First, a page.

Examining the Infinite

new set of monologues takes on the big questions

Tyler Jennings Henderson, photos by Andrea Paulseth |

Jack Bushnell’s new play The Infinity Monologues tackles big questions through the use of historical figures.
Jack Bushnell’s new play The Infinity Monologues tackles big questions through
the use of historical figures.

Through a series of fictional monologues from non-fictional historic figures, Jack Bushnell has written a new play – The Infinity Monologues – in an attempt to bring life to the moments leading up to life-or-death situations.

The play, which will be performed on May 15 in the Volume One Gallery, features characters Amelia Earhart, Lawrence Oates, and Stephen Hawking. Earhart and Oates both disappeared during expeditions – Earhart during an attempted flight around the world, Oates during a trek to the South Pole – while Hawking is still alive, but theoretically should have died from amyotrophic lateral sclerosis (ALS) many years ago.   “I picked three characters that found themselves in extreme situations,” Bushnell said. “This is the kind of thing that theater does very well. You take a character, you put them in an extreme situation, in crisis, and then you see what happens.”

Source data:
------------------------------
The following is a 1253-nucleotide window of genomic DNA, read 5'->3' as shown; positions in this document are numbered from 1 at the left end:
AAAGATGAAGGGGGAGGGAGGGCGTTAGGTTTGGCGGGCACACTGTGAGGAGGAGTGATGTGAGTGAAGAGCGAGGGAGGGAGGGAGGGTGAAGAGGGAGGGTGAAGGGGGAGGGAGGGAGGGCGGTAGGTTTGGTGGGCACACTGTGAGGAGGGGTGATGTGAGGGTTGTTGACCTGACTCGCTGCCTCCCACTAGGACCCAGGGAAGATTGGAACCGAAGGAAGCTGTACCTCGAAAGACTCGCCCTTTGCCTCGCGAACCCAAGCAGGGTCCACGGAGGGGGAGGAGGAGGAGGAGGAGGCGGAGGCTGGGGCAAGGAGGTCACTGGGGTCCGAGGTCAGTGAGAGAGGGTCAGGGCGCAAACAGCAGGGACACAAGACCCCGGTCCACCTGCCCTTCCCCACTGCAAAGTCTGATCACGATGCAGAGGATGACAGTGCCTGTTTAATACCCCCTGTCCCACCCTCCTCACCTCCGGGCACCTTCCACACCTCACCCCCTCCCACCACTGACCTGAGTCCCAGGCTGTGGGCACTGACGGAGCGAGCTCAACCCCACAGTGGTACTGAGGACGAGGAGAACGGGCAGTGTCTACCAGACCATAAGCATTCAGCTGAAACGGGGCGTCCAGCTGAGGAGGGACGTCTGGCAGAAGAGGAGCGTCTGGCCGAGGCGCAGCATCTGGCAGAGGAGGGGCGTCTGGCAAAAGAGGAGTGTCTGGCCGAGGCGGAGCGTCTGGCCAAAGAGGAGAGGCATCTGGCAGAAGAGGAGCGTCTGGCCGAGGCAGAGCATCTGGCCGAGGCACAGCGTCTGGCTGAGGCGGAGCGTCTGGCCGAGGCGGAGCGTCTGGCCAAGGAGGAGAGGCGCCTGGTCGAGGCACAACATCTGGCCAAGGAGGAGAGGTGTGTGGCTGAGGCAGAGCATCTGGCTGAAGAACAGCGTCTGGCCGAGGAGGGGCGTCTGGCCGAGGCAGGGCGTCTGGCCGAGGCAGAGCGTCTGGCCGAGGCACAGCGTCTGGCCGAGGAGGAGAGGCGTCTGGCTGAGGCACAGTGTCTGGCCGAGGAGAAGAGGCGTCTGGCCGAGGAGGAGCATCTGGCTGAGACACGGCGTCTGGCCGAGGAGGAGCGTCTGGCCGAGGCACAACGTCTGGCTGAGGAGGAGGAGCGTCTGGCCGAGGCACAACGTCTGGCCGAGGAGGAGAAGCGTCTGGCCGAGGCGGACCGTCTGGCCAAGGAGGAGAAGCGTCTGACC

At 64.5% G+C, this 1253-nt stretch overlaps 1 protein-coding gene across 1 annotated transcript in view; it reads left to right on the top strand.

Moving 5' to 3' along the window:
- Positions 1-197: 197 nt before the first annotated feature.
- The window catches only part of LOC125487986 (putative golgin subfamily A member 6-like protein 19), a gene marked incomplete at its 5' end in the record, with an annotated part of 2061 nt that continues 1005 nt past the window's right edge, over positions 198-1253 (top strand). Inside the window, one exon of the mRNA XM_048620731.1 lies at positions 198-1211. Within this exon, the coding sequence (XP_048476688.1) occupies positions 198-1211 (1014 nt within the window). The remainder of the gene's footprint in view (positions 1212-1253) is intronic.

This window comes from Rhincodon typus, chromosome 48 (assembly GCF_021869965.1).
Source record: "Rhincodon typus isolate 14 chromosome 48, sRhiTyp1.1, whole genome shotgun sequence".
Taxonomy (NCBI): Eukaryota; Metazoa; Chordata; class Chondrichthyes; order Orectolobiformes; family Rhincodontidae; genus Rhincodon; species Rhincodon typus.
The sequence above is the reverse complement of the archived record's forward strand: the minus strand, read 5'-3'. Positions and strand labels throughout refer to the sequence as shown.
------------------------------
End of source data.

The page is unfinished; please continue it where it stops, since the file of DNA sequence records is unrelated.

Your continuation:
Bushnell called upon three members a popular local acting group – BareBones Ensemble Theatre – to perform his newest work: Rose Dolan-Neill, Josh Dolan-Neill, and Matt Florence.

Bushnell, a UW-Eau Claire English professor, has been recognized in the past for his writing endeavors, including publishing creative non-fiction for adults and fiction stories for children. He has won awards from the International Reading Association, Friends of American Writers, Council for Wisconsin Writers, and more. But The Infinity Monologues is Bushnell’s first stab at performance theater. “I felt as if I’ve reached a point in my life where I really wanted to challenge myself to try a new form,” he said. “I wanted to feel scared… Doing something brand new that would stretch me.

Bushnell sees this new outlet as an opportunity to dive into the unknown, while the audience can develop its own interpretations of what this trio of international heroes went through during their final thoughts.

“These characters are confronted the biggest question out there,” he said. “Life, death, beginnings, endings. … The infinite.”

The Infinity Monologues will be performed May 15 at the Volume One Gallery, 205 N. Dewey St., at 7pm.

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